The findings have implications for today's universities and workplaces, where multi-tasking has become the norm, said Dr. John Lucas, a clinical assistant professor of psychiatry at Weill-Cornell Medical College.
"There is no free lunch in switching from one task to another," Lucas said. "People multi-task without an awareness that transitioning from one set of responsibilities to another involves some lag time, and when they do switch, the cognitive skills are not going to be as sharp."
While computers are well-equipped to switch rapidly from one task to another, the human brain struggles with such demands. "The human brain is not a hard disc that can switch from one part of the drive to the other," Lucas said. "The average person is going to have difficulty performing two tasks as well as he or she would have performed one task and being focused on it over time."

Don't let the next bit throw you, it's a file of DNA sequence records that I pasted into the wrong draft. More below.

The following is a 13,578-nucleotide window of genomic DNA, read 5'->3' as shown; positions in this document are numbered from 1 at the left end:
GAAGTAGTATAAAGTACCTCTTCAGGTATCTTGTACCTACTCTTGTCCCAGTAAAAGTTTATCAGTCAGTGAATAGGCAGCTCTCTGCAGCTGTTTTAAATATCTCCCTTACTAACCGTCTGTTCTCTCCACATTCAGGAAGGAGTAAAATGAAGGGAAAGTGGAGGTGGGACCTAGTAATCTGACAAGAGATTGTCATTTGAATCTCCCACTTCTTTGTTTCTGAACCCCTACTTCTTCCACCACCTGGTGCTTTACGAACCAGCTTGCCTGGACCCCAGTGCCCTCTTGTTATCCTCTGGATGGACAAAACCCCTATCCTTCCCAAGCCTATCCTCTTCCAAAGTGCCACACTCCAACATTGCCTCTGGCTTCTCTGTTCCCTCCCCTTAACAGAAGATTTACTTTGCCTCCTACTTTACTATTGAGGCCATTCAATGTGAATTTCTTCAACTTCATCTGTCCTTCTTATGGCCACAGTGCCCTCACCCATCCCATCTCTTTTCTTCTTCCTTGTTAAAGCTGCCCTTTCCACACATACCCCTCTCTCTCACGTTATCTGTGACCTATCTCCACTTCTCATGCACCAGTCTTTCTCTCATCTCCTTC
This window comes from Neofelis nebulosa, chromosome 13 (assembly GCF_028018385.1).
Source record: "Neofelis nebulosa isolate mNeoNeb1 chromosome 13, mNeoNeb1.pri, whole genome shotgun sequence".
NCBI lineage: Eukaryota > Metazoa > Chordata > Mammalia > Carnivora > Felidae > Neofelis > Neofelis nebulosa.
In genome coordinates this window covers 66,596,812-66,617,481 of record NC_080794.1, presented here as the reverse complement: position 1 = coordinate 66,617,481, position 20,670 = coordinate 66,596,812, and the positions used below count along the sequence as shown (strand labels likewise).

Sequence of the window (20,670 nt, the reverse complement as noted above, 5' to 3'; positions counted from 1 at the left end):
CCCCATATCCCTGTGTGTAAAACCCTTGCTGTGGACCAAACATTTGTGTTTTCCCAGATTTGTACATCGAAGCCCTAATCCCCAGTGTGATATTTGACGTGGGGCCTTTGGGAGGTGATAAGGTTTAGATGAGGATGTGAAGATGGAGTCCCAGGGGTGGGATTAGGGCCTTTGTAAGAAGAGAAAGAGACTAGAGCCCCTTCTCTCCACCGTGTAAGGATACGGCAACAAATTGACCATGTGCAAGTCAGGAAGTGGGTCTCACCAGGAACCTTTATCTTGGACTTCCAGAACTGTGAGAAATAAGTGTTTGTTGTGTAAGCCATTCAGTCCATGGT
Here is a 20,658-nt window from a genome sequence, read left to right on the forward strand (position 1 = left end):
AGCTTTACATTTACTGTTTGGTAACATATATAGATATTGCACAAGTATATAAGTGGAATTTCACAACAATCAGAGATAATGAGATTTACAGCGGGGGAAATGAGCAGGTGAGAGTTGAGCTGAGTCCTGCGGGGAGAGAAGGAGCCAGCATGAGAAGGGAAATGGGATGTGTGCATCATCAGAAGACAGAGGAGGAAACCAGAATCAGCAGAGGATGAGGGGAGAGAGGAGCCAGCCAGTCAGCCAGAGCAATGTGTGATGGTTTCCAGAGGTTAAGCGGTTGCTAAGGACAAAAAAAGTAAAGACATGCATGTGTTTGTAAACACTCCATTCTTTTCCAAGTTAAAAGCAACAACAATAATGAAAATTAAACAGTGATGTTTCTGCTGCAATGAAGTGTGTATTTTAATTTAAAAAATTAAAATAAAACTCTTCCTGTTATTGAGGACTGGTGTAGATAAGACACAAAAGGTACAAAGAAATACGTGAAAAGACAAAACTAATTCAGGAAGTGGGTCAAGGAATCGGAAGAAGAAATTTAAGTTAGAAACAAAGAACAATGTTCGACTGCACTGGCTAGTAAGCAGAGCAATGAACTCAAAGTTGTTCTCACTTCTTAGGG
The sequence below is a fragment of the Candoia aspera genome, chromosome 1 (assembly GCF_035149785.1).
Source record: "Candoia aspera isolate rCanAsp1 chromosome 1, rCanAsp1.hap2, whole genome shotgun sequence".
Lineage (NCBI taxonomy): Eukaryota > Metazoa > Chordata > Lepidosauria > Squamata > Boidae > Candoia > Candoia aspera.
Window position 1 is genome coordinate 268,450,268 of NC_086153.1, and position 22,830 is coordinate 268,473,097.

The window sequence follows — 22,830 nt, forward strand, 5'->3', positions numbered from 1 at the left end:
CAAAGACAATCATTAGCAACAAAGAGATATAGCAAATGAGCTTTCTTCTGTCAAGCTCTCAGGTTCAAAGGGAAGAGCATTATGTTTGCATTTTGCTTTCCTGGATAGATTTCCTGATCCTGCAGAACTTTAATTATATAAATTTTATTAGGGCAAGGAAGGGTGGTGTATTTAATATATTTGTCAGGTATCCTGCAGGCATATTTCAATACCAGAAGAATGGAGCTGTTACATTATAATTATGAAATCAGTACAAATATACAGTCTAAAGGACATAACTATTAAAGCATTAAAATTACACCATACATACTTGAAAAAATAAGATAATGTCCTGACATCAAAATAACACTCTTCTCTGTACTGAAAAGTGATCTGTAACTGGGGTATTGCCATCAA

The Kaiser Family Foundation has more on youth and media multi-tasking.
SOURCES: Eyal Ophir, M.S., researcher, Stanford University's Communication Between Humans and Interactive Media Lab, Palo Alto, Calif.; John J. Lucas, M.D., clinical assistant professor, psychiatry, Weill-Cornell Medical College, New York City; Aug. 24-28, 2009, Proceedings of the National Academy of Sciences